Giovanni Gabrieli  
Giovanni Gabrieli
Giovanni Gabrieli (c. 1554/1557 – 12 August 1612) was an Italian composer and organist. He was one of the most influential musicians of his time, and represents the culmination of the style of the Venetian School, at the time of the shift from Renaissance to Baroque idioms.

Gabrieli was born in Venice. He was one of five children, and his father came from the region of Carnia and went to Venice shortly before Giovanni's birth. While not much is known about Giovanni's early life, he probably studied with his uncle, the composer Andrea Gabrieli; he may indeed have been brought up by him, as is implied by the dedication to his 1587 book of concerti, in which he described himself as "little less than a son" to his uncle.[1] He also went to Munich to study with the renowned Orlando de Lassus at the court of Duke Albert V; most likely he stayed there until about 1579. Lassus was to be one of the principal influences on the development of his musical style.[2]
By 1584 he had returned to Venice, where he became principal organist at Saint Mark's Basilica in 1585, after Claudio Merulo left the post; following his uncle's death the following year he took the post of principal composer as well. Also after his uncle's death he began editing much of the older man's music, which would otherwise have been lost; Andrea evidently had had little inclination to publish his own music, but Giovanni's opinion of it was sufficiently high that he devoted much of his own time to compiling and editing it for publication.
Gabrieli's career rose further when he took the additional post of organist at the Scuola Grande di San Rocco, another post he retained for his entire life. San Rocco was the most prestigious and wealthy of all the Venetian confraternities, and second only to San Marco itself in splendor of its musical establishment. Some of the most renowned singers and instrumentalists in Italy performed there and a vivid description of its musical activity survives in the travel memoirs of the English writer Thomas Coryat. Much of his music was written specifically for that location, although he probably composed even more for San Marco.
San Marco had a long tradition of musical excellence and Gabrieli's work there made him one of the most noted composers in Europe. The vogue that began with his influential volume Sacrae symphoniae (1597) was such that composers from all over Europe, especially from Germany, came to Venice to study. Evidently he also made his new pupils study the madrigals being written in Italy, so not only did they carry back the grand Venetian polychoral style to their home countries, but also the more intimate style of madrigals; Heinrich Schütz and others helped transport the transitional early Baroque music north to Germany, a trend that decisively affected subsequent music history. The productions of the German Baroque, culminating in the music of J.S. Bach, were founded on this strong tradition, which had its roots in Venice.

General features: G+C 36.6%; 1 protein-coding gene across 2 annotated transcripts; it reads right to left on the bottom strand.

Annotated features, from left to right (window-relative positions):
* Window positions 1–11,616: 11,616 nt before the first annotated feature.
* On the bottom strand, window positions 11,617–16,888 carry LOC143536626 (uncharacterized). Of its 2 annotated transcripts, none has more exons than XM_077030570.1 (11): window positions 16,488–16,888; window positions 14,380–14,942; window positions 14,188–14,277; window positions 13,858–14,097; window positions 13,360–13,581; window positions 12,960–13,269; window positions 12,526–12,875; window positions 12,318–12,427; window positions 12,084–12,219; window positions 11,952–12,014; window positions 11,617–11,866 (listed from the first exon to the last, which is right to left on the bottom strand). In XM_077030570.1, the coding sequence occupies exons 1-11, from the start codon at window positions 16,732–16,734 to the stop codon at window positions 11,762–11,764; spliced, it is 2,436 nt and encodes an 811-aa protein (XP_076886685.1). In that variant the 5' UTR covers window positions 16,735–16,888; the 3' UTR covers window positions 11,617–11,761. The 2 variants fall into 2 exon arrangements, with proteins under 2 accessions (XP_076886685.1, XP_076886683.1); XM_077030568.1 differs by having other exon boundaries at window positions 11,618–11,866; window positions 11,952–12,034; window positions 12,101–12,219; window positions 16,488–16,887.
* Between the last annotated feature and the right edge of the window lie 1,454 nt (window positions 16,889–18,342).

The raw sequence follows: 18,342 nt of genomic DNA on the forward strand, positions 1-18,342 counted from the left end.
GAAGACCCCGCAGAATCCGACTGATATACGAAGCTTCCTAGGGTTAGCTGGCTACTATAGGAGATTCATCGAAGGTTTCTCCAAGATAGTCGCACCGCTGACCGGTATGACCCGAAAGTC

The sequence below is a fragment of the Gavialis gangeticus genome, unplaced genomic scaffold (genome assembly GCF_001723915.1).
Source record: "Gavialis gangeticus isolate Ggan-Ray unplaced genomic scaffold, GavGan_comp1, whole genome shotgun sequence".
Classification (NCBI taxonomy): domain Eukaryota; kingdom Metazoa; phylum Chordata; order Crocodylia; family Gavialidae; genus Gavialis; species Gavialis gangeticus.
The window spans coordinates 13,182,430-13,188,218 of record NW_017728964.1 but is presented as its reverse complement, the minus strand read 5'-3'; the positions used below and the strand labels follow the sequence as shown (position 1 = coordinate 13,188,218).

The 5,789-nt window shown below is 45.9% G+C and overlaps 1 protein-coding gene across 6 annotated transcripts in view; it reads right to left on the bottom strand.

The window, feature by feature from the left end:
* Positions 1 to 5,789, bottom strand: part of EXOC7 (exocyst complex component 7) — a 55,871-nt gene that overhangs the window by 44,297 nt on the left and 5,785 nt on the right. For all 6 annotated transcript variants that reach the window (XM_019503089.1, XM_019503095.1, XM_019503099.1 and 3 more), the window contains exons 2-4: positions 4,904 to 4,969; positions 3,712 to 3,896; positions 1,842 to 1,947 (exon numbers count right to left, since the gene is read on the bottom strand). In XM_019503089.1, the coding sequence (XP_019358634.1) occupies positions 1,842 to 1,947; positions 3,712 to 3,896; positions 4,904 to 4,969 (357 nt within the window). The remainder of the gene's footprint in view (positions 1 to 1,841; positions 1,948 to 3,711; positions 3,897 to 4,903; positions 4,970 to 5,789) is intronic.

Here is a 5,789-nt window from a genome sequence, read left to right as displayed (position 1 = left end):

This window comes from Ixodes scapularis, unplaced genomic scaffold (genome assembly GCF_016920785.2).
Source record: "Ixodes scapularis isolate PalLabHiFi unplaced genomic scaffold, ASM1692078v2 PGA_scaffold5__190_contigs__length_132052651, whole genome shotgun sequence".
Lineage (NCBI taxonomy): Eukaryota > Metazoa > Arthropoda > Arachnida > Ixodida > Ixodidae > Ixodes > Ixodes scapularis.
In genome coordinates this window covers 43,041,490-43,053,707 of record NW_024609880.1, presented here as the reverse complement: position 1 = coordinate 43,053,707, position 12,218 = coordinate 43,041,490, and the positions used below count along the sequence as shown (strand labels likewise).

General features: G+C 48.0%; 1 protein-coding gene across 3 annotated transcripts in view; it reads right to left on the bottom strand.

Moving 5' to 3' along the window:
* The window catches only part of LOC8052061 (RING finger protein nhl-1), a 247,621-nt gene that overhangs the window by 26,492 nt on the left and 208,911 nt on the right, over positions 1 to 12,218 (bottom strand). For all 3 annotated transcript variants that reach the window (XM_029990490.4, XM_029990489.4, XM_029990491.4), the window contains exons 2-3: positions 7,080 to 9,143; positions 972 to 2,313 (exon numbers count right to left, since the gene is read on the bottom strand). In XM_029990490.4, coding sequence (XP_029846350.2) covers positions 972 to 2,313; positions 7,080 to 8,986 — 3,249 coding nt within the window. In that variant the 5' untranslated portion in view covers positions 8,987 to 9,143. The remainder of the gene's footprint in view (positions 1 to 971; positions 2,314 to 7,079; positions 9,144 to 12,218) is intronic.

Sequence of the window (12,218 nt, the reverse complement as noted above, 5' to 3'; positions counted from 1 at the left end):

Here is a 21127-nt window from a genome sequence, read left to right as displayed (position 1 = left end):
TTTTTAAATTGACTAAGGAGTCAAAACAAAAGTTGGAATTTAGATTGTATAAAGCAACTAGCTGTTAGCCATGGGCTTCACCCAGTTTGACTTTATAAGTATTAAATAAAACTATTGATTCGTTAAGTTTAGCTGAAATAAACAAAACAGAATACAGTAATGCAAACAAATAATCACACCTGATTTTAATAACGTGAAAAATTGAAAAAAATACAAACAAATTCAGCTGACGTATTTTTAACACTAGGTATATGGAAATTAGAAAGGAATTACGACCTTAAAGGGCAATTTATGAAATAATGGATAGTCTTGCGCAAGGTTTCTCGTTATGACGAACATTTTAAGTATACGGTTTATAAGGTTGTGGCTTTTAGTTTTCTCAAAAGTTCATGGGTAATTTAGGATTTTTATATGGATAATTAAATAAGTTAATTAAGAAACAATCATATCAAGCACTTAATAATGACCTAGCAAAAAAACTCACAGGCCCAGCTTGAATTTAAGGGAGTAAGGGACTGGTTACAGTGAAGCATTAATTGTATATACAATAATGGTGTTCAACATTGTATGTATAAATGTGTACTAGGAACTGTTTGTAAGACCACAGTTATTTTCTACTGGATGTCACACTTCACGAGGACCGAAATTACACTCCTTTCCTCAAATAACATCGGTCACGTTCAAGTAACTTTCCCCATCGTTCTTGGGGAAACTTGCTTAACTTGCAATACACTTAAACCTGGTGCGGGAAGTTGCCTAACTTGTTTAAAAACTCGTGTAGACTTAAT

Gabrieli was increasingly ill after about 1606, at which time church authorities began to appoint deputies to take over duties he could no longer perform. He died in 1612, of complications from a kidney stone.

Music and style

Though Gabrieli composed in many of the forms current at the time, he preferred sacred vocal and instrumental music. All of his secular vocal music is relatively early; he never wrote lighter forms, such as dances; and late in his career he concentrated on sacred vocal and instrumental music that exploited sonority for maximum effect.[3] Among the innovations credited to him – and while he was not always the first, he was the most famous to do these things – were the use of dynamics; the use of specifically notated instrumentation (as in the famous Sonata pian' e forte); and the use of massive forces arrayed in multiple, spatially separated groups, an idea which was to be the genesis of the Baroque concertato style, and which spread quickly to northern Europe, both by the report of visitors to Venice and by Gabrieli's students, which included Hans Leo Hassler and Heinrich Schütz.[4][5]
Like composers before and after him, he would use the unusual layout of the San Marco church, with its two choir lofts facing each other, to create striking spatial effects. Most of his pieces are written so that a choir or instrumental group will first be heard on one side, followed by a response from the musicians on the other side; often there was a third group situated on a stage near the main altar in the center of the church.[6] While this polychoral style had been extant for decades (Adrian Willaert may have made use of it first, at least in Venice) Gabrieli pioneered the use of carefully specified groups of instruments and singers, with precise directions for instrumentation, and in more than two groups. The acoustics were and are such in the church that instruments, correctly positioned, could be heard with perfect clarity at distant points. Thus instrumentation which looks strange on paper, for instance a single string player set against a large group of brass instruments, can be made to sound, in San Marco, in perfect balance. A fine example of these techniques can be seen in the scoring of In Ecclesiis.